Drowning Victim’s Family Return To Falls Park
On the fourth anniversary, the Wallace's are honoring their daughter's loving legacy
SIOUX FALLS, S.D. – It’s been four years since a tragic accident shook Sioux Falls.
A 6-year-old boy fell into the Big Sioux River at Falls Park, and his older sister, 16-year-old Madison Wallace and a bystander, 28-year-old Lyle Eagle Tail died trying to save him.
They drowned after jumping into the rushing water.
Today, the Wallace’s returned to Falls Park to remember their daughter and spread the kindness she always showed.
Carrying a red bag filled with cards and paper cranes, Lara Wallace is making sure her oldest daughter’s loving legacy is living on.
“When she first passed away her classmates and her teachers folded cranes for h
er and we were really overwhelmed with how beautiful, and how thoughtful that gesture was,” says Wallace.
This is the first time the family has returned to Falls Park since the tragic accident in 2013.
“We were standing right over there,” explains Wallace. “Search and rescue people were there. I remember peeking out and seeing people working all night.”
Police found Madison Wallace’s body a day after she jumped in the water to rescue her little brother Garrett.
“As you live with something like that it makes you feel like you’ve gone through the worst and there’s really not much more that could go bad,” says Wallace.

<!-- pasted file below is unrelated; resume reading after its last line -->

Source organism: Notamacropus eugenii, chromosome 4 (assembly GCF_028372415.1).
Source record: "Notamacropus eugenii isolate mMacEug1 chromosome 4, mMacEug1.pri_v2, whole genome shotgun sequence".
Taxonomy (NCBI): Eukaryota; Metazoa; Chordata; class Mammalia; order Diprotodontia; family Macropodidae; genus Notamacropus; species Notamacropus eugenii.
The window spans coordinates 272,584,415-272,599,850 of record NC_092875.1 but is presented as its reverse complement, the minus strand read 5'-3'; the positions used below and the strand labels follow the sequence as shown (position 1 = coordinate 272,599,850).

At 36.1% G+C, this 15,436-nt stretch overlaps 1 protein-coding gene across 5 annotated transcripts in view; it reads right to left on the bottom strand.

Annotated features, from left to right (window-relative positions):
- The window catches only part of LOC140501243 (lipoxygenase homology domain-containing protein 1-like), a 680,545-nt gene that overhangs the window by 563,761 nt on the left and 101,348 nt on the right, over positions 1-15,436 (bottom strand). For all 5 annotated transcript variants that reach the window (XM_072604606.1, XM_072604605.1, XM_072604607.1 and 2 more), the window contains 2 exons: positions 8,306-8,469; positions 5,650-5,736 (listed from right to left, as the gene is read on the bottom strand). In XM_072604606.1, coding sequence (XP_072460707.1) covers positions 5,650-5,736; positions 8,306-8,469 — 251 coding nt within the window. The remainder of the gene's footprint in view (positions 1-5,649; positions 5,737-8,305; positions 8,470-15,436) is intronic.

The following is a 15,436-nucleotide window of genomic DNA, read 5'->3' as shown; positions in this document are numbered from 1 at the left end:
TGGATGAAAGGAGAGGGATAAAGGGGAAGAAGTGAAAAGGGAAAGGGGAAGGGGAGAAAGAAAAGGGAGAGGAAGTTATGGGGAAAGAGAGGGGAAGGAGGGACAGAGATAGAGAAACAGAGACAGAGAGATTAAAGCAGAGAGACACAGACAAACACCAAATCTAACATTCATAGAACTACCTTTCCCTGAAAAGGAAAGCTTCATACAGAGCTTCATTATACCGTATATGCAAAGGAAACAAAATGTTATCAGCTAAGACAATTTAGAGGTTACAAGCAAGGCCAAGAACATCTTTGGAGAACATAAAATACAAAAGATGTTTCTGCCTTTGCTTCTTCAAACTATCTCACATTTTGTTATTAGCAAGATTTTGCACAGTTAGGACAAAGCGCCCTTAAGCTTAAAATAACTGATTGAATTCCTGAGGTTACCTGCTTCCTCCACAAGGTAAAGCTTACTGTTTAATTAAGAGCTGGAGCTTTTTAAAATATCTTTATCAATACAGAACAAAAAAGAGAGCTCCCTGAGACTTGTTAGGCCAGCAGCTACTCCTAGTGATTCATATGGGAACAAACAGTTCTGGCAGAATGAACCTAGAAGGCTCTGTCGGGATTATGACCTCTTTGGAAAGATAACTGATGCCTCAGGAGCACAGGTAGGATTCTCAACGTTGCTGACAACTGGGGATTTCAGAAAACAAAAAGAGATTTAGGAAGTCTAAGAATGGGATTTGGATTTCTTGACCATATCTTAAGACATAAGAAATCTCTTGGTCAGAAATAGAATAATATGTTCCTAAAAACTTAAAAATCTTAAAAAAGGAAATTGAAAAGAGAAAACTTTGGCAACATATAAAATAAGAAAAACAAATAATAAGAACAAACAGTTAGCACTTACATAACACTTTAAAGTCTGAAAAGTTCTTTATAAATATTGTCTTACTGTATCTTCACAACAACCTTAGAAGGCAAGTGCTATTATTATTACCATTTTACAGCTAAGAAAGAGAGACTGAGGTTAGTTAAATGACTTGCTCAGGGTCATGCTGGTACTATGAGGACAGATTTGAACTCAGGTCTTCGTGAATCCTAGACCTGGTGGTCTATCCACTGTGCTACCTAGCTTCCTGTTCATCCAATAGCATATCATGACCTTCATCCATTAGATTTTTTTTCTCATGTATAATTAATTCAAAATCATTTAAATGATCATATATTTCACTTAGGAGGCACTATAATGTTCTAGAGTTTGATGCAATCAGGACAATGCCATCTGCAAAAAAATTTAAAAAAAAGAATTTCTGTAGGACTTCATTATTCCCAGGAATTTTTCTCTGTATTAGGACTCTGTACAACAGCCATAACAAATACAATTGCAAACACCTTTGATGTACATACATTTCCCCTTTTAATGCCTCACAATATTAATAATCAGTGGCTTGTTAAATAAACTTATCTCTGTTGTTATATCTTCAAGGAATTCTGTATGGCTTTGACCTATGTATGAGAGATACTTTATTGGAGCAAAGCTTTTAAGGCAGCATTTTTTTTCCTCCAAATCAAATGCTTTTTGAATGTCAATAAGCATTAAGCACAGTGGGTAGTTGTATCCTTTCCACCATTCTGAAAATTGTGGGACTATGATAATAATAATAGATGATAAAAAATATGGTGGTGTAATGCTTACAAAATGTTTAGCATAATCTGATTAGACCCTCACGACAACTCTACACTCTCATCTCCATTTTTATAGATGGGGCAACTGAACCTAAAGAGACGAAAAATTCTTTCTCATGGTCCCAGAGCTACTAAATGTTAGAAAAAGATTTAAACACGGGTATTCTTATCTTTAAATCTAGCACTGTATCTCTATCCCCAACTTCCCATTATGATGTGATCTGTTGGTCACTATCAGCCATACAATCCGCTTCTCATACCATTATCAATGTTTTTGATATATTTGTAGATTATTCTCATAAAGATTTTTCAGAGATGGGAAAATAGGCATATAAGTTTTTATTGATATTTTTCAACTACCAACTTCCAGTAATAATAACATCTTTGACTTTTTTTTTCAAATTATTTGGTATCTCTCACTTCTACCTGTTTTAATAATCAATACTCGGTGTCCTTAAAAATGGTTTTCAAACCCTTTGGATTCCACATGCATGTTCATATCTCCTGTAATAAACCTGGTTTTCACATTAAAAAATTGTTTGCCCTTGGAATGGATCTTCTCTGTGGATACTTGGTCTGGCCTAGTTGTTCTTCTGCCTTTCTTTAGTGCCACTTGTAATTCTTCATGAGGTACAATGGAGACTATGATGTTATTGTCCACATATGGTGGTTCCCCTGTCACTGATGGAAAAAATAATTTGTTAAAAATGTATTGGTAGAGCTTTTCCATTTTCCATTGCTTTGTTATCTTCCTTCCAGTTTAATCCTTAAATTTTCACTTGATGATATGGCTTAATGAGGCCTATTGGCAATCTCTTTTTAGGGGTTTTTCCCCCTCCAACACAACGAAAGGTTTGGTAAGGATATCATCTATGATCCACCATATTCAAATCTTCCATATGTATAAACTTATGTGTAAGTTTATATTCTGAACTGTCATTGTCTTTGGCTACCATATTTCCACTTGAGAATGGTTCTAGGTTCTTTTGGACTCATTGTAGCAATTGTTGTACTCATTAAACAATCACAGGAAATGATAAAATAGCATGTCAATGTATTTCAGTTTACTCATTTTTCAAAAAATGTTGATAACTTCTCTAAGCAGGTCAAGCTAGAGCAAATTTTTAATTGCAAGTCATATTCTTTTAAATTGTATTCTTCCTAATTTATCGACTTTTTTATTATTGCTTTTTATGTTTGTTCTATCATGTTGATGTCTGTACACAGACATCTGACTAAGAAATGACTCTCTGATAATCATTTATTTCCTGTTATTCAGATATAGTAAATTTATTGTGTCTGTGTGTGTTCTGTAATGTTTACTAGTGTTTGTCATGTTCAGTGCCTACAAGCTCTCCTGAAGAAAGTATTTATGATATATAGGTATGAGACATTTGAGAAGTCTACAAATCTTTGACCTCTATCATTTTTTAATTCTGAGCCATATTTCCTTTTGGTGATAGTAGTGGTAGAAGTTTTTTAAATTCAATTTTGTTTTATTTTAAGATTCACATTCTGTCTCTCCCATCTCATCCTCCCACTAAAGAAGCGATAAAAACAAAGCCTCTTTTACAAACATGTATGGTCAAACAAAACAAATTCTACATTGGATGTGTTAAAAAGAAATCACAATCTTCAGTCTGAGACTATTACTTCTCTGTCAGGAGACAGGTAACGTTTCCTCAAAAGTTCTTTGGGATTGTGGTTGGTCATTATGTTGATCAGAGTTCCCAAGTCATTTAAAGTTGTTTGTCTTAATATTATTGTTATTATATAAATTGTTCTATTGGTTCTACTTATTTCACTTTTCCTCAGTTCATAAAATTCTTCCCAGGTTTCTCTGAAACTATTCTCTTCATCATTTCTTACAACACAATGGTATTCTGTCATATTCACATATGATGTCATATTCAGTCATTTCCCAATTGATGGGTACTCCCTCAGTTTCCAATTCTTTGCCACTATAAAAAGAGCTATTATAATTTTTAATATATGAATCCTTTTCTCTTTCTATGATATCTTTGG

After the accident, the Vermillion family moved to Utah and then recently to St. Joseph, Missouri.
Now, living only about four hours away, Lara says they needed to return.
She says Garrett has been struggling with PTSD this past year from the devastating tragedy.
“We were hoping that he would feel better about the day and that he would just feel the love and strength from everyone around him,” says Wallace. “Maybe facing that, it might be helpful.”
They’re asking anyone who receives a crane or note to pay forward an act of kindness for another person.
“It’s what she would be doing, she would be doing something nice for someone,” says Wallace.
With each paper gift handed out, Madison’s family hopes to lessen the pain of their tremendous loss.
“We pray that she would be with us today and that we would be able to feel her spirit as we go about doing good,” says Wallace.
Crews found Lyle Eagle Tail’s body one hundred yards away from Madison Wallace’s.
It took crews nearly 45 hours to recover his body.
Eagle Tail was a total stranger who jumped in to try and help Garrett.
His family and friends held a vigil last year to honor his memory.